China's subversive art of Manhua comes to Britain

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The Independent Online

The first Manhua comic appeared on the Chinese market in 1928. The genre was used as a political tool during the Second World War and by Mao's regime, before being adopted by today's underground artists, intent on challenging the state.

Now Britain's first exhibition of the Manhua tradition – which traces its roots back to Chinese drawings from 11th century BC – is being staged in London.

Manhua! China Comics Now, opening next Friday at the London College of Communication as part of China Now, a six-month cultural festival in Britain, will trace the 19th-century picture-story tradition out of which Manhua emerged, with a display of prints and rare palm-sized graphic novels which were originally used to provide education for the illiterate as well as political propaganda. The display of 200 pieces of artwork includes unofficial pirate versions of Hergé's Tintin, and China's long-running cartoon boy hero, San Mao. Most of the images have never been seen in the West.

During Mao's Great Leap Forward and the Cultural Revolution, comics were used as propaganda, featuring a smiling workforce and heroic images from folk legends.

In recent years, the artform has been adopted by a group of underground illustrators to challenge notions of freedom and modernisation in China.

Because of their subversive nature, Manhua comics are not granted licences to be sold in bookshops, so artists give away artwork or send it free to mobile phones.

The show spotlights work from the past 25 years by modern Manhua masters, Tony Wong, Ma Wing Shin and Lee Chi Ching, pioneers who transformed Hong Kong's comics with all-action martial arts illustrations, which have since been adapted into films.

A separate section shows works by Hong Kong's New Wave movement, led by satirical cartoonists including Danny Yung and Raymond Doe. They were working during the hand-over period for magazines such as Cockroach and Spring Roll and used the comic form to explore questions of freedom, feminism, discrimination and politics.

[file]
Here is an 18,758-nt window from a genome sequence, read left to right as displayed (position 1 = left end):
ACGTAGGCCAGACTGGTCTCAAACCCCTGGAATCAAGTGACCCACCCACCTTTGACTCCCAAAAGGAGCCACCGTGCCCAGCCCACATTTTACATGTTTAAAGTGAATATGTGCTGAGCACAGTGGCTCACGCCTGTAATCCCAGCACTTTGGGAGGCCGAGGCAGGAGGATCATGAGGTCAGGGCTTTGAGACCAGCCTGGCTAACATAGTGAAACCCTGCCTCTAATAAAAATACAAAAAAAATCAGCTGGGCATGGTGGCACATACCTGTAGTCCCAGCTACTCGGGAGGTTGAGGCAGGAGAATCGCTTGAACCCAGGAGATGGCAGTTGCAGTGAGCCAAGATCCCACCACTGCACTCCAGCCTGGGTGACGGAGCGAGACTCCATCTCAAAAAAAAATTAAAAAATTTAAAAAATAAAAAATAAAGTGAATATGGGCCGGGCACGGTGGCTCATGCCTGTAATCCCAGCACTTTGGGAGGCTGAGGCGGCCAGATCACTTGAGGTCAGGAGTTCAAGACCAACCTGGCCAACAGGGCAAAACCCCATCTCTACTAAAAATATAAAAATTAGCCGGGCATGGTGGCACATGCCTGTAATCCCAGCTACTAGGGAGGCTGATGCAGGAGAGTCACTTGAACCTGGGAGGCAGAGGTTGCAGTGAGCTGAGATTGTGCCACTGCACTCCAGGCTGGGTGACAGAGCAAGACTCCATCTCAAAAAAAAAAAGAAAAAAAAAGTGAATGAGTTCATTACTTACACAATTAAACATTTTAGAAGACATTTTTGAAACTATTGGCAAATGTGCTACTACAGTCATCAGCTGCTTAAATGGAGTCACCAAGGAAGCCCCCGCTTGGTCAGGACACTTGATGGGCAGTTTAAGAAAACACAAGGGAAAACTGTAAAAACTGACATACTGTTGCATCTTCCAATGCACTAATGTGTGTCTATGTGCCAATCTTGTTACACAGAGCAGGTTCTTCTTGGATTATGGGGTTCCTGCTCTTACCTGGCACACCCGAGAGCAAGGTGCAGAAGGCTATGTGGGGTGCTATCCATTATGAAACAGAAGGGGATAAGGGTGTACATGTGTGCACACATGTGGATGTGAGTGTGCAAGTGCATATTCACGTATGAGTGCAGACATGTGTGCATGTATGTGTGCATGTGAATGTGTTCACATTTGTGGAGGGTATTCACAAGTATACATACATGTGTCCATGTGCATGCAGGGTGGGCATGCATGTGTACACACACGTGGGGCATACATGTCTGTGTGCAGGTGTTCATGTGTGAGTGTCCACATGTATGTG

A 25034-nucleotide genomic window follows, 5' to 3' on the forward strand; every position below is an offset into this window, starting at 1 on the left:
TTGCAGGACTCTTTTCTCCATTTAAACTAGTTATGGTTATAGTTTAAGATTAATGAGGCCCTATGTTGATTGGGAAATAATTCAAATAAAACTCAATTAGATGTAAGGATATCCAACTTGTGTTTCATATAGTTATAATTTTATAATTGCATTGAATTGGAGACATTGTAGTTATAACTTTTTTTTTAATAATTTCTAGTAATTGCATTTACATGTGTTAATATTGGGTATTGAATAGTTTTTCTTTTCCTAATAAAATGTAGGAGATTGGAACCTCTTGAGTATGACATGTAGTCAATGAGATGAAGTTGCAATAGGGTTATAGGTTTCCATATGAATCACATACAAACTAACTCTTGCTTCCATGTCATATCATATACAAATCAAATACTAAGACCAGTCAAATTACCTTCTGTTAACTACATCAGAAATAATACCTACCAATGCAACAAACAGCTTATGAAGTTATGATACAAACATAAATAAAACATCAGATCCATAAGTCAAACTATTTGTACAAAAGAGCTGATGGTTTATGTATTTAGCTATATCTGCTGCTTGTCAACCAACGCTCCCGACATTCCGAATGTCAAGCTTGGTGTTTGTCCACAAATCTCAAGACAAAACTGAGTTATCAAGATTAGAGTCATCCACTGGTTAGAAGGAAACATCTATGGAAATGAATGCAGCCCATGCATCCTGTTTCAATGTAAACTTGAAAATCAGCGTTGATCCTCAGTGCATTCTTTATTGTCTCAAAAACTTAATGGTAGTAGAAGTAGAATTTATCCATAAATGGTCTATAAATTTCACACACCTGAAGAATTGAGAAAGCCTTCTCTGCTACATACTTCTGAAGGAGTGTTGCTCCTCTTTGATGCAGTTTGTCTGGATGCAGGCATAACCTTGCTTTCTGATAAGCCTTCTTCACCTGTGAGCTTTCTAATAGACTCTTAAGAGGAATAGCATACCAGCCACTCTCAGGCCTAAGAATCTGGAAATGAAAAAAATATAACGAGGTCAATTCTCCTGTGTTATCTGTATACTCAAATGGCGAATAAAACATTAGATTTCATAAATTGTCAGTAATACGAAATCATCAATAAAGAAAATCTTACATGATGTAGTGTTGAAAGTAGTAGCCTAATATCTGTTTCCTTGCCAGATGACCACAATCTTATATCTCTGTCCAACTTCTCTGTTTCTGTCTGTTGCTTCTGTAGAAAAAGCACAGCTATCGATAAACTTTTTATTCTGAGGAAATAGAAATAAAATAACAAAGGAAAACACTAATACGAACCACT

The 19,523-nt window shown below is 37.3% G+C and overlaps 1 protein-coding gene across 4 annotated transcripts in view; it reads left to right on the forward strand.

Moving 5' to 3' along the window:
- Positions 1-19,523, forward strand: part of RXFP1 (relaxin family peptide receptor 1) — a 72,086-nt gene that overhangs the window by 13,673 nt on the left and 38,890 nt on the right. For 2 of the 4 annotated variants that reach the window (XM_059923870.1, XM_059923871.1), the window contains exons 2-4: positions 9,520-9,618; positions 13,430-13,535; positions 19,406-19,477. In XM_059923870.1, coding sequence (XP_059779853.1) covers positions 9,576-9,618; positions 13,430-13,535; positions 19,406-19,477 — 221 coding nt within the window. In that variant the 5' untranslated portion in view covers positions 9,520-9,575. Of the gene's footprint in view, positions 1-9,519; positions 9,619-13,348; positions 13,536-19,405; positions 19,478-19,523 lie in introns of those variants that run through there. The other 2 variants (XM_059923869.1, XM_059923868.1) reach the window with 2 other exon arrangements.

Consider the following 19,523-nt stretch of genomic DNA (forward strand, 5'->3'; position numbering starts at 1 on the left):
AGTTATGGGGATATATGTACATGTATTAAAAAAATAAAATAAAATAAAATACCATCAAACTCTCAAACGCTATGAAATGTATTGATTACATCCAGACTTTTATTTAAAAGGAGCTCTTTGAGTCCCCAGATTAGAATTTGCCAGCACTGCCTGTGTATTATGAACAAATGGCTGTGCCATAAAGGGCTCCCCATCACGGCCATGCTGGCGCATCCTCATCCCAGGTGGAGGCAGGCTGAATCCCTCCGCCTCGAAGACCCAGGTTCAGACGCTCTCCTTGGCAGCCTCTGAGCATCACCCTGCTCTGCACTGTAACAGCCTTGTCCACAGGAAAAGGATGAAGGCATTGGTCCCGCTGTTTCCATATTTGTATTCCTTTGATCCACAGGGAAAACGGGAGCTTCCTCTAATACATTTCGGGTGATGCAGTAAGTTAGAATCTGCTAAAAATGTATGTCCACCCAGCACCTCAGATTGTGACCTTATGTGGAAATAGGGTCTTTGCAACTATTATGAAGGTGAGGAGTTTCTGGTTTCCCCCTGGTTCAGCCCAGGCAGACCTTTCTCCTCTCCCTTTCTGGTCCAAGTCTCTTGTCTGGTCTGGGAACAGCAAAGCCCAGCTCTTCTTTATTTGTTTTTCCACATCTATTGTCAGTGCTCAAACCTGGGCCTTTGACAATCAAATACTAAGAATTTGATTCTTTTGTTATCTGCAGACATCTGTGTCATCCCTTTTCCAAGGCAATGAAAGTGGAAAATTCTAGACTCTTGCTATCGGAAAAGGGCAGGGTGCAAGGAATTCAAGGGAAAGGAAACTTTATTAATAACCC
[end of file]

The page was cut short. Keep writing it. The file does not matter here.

Paul Gravett, the show's curator, said he hoped the exhibition would show how the new generation of satirical cartoonists revolutionised the genre.

"Manhua was an art form in Communist China. The subjects were legends or propaganda but the artistic quality was extraordinary. There is still control in mainland China so mainstream comics tend to be romantic or based in history.

"Underground artists, particularly in Beijing and Shanghai, are critical and question ideas of freedom and self-expression. They attack these ideas in a symbolic way through surreal situations," he said.

One such comic refers to an iconic photograph of the battle of Iwo Jima, in which 20,000 Japanese soldiers perished. It features six American marines raising the US flag on top of Mount Suribachi after capturing the airfields. The absurdist Manhua reference to this moment is illustrated by a "Trouser" liberation, in which a defiant man hoists his own leg wear on to a flagpole, opening up the debate about the possibility of freedom through revolution, according to Mr Gravett.

"There is also a tension between traditional and modern aspects of China and capitalism in these comics," he added.

Works from key artists, including Zhang Xiaoyu and Benjamin Le Soir from China, and Lily Lau from Hong Kong, will be on display, while the British-based Chinese artists Yishan Li, Mr Clement and TH (Tim) Yu will create special "live" artworks in the gallery.

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